• I Contain Multitudes

  • The Microbes Within Us and a Grander View of Life
  • By: Ed Yong
  • Narrated by: Charlie Anson
  • Length: 9 hrs and 52 mins
  • 4.6 out of 5 stars (46 ratings)

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Publisher's Summary

Your body is teeming with tens of trillions of microbes. It's an entire world, a colony full of life. In other words, you contain multitudes. These microscopic companions sculpt our organs, protect us from diseases, guide our behaviour and bombard us with their genes. They also hold the key to understanding all life on earth.

In I Contain Multitudes, Ed Yong opens our eyes and invites us to marvel at ourselves and other animals in a new light, less as individuals and more as thriving ecosystems. We learn the invisible and wondrous science behind the corals that construct mighty reefs and the squid that create their own light shows. We see how bacteria can alter our response to cancer-fighting drugs, tune our immune system, influence our evolution and even modify our genetic make-up. And we meet the scientists who are manipulating these microscopic partners to our advantage.

In a million tiny ways, I Contain Multitudes will radically change how you think about the natural world - and how you see yourself.

©2016 Ed Yong (P)2016 Random House AudioBooks

What listeners say about I Contain Multitudes

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Wonderful, fascinating book.

A great book - a tour of the extraordinary world of microbes and the many ways that scientists are studying and using them. The audiobook is only let a bit by patchy production quality - several takes with quite different studio conditions are edited together almost at random - can be distracting. But the book itself is fantastic, not to be missed.

2 people found this helpful

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Very interesting with one small irritation…

Throughout this audiobook the narration noticeably changes. Sometimes it’s just a few words, other times it’s several sentences. The sound and intonation is markedly different and it distracted this listener from what was being said. While I understand that edits need to be made in narration, every effort should be made to match the sound quality, tone and volume etc. Sadly, this seems to have been done pretty haphazardly at times. Overall, I enjoyed this audiobook but the recording did spoil what could have been an otherwise five star review.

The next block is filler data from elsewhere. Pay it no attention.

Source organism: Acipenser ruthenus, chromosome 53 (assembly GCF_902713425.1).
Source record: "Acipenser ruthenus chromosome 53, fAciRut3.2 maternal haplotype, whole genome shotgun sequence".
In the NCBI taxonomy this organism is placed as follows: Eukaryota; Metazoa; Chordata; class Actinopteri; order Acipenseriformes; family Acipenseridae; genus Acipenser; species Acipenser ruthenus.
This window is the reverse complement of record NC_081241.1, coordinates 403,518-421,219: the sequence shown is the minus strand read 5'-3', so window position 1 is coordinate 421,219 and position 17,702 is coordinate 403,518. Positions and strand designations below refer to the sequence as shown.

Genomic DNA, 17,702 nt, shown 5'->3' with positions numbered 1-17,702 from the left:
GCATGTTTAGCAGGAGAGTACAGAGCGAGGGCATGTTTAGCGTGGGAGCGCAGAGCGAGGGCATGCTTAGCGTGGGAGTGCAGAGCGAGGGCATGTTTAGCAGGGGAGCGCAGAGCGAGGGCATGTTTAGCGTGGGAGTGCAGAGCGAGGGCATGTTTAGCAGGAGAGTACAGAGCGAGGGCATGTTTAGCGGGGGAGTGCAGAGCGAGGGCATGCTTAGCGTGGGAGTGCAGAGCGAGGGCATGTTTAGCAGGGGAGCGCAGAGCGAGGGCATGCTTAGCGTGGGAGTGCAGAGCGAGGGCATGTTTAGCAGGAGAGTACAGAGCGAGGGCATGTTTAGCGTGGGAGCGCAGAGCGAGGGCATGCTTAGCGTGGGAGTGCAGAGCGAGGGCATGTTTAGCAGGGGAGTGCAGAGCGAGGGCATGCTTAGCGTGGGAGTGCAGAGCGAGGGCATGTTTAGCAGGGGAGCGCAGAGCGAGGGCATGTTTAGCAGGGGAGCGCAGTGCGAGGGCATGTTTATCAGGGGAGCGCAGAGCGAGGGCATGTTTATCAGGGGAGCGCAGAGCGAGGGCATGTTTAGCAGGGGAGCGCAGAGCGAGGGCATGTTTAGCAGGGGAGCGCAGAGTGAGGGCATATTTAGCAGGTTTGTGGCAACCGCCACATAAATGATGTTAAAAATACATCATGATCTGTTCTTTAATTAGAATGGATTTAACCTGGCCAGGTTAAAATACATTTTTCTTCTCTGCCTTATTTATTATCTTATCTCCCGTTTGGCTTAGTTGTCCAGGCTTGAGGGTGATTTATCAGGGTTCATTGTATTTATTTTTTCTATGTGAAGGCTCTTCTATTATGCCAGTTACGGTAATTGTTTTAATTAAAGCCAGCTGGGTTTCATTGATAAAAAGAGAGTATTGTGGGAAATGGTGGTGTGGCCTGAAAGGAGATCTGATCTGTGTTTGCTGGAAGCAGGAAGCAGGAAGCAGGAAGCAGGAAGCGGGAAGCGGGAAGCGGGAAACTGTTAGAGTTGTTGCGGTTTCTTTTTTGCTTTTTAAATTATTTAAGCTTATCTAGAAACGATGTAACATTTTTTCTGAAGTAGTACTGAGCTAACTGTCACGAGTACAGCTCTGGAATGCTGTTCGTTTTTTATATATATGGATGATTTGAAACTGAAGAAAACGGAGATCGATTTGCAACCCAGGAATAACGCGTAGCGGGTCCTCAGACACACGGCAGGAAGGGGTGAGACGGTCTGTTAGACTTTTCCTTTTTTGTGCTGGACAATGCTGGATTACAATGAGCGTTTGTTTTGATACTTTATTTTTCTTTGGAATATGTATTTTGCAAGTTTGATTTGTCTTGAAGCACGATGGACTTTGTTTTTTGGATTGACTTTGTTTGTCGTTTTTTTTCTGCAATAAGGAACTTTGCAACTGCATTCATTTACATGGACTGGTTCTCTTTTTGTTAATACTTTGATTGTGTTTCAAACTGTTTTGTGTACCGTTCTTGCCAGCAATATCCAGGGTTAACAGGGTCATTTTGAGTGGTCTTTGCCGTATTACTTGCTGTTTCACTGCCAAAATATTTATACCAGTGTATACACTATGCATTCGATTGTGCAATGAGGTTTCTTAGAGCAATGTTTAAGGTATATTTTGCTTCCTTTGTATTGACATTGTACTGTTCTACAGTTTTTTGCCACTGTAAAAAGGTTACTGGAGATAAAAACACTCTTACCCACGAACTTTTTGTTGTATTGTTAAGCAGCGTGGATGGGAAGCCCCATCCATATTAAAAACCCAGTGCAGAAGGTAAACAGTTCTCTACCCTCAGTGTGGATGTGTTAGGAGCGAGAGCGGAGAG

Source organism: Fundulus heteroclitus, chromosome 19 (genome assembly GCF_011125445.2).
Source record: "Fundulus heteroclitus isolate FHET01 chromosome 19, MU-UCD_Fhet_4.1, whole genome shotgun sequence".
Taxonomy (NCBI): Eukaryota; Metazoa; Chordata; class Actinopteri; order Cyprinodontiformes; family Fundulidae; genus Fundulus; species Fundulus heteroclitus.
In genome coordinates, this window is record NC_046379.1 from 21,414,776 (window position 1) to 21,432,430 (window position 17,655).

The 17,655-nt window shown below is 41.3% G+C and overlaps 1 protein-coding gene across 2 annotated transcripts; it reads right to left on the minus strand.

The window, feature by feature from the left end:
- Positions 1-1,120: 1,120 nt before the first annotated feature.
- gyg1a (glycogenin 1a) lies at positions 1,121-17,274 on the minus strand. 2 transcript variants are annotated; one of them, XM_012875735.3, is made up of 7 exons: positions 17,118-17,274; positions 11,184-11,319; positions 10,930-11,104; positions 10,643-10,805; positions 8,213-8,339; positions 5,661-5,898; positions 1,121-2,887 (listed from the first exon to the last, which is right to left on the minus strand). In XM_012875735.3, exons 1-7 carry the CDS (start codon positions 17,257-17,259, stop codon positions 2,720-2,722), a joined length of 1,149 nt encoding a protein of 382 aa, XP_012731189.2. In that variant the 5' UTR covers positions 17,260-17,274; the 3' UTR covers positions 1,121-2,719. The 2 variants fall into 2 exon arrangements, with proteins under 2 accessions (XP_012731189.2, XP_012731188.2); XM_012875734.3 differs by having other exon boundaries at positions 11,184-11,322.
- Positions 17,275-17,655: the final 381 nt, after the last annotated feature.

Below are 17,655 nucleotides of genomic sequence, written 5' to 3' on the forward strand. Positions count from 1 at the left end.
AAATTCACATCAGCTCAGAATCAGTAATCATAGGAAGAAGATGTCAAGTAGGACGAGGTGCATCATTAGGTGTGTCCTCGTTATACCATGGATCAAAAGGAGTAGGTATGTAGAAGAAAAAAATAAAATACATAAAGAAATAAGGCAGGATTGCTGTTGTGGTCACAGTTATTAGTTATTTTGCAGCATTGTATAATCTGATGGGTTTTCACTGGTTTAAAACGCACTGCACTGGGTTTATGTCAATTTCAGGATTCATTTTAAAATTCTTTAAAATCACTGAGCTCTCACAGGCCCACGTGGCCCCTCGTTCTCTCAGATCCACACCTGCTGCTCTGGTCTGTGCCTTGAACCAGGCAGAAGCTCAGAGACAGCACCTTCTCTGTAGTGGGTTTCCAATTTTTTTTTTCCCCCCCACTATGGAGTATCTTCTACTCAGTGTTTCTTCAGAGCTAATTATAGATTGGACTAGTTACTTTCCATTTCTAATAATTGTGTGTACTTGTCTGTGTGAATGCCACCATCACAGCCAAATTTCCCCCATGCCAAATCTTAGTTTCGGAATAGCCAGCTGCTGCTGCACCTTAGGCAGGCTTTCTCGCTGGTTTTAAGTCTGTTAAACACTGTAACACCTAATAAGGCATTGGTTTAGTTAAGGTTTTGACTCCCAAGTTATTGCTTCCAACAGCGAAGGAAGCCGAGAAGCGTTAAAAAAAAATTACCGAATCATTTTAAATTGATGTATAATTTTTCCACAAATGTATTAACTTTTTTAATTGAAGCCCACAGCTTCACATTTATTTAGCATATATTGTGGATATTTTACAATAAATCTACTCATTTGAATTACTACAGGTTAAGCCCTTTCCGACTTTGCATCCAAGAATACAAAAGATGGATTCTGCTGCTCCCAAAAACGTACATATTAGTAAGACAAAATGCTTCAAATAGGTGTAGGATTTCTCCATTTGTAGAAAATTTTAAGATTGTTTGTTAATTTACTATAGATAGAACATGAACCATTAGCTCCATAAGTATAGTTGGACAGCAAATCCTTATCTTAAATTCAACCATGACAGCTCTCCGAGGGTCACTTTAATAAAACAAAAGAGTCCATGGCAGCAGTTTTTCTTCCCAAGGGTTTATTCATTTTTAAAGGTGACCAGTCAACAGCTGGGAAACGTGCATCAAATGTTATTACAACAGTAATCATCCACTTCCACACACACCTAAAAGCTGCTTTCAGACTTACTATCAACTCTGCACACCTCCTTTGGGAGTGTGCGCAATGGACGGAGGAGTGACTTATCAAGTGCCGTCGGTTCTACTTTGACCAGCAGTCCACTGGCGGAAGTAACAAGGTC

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Captures the excitement of scientific discovery

It brings you into the exhilarating viewpoints of scientists finding marvels in the mundane.

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very informative book and intriguing.

very informative book and intriguing. this Book made me aware of my surroundings and biomes it contains.

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Think Small.

If you have been lulled into thinking you know the world, read this and wonder.

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A science class you don't want to miss

Absolutely fascinating. Even though the science itself, as Yong explains, is still in its infancy, I'd go so far as to say it's a revelation: It has forever altered my fundamental understanding of life on this planet and, what's more, has certainly made me grasp why my gut health is kind of a biggie. That's not news, of course: functional health gurus have been peddling the gut microbiome and dysbiosis message for a while, but I was somewhere between skeptical and merely confused, until I Contain Multitudes with its wide-angle lens and telescope both trained on the subject of microbes and their hosts radically altered my perspective - quackery it ain't. Well written and well narrated, I highly recommend this book.

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  • Millymagpie
  • 09-14-16

Very enjoyable read

Any additional comments?

One of the most informative books on the microbiome, dispels some myths, challenges the new multi billion dollar probiotic / fermented food movement. This book gives a very balanced factual look at how we destroy our microbiome with the overuse of antibacterial products, western diet / lifestyle and drugs especially antibiotics. Unlike many other books I have read on the topic this book clearly states that there is no magic solutlion such as stool transplants and change in diet / lifestyle, while these may work the main point I got from reading this is that we are all different and what will work for one person will not work for another! So will I give up my kombucha and probiotics - hummm probabily not however I will not put as much faith in such supposed miracle foods and supplements.
My main takeaways:
We are all different, very different so one solution does not fit all.
Trying to recolonise your microbiome doesn't always work as fermented foods and probiotics seem to produce a temporary alteration in bacteria which can return to your original state shortly after - so don't waist your money!
Stop using antibacterial products, stop cleaning so much (excellent I say), open your windows & eat fiber!
Excellent read, interesting informative and yes this book had an impact on how I live

30 people found this helpful

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  • Lakeskip
  • 11-03-16

Really Fascinating Stuff.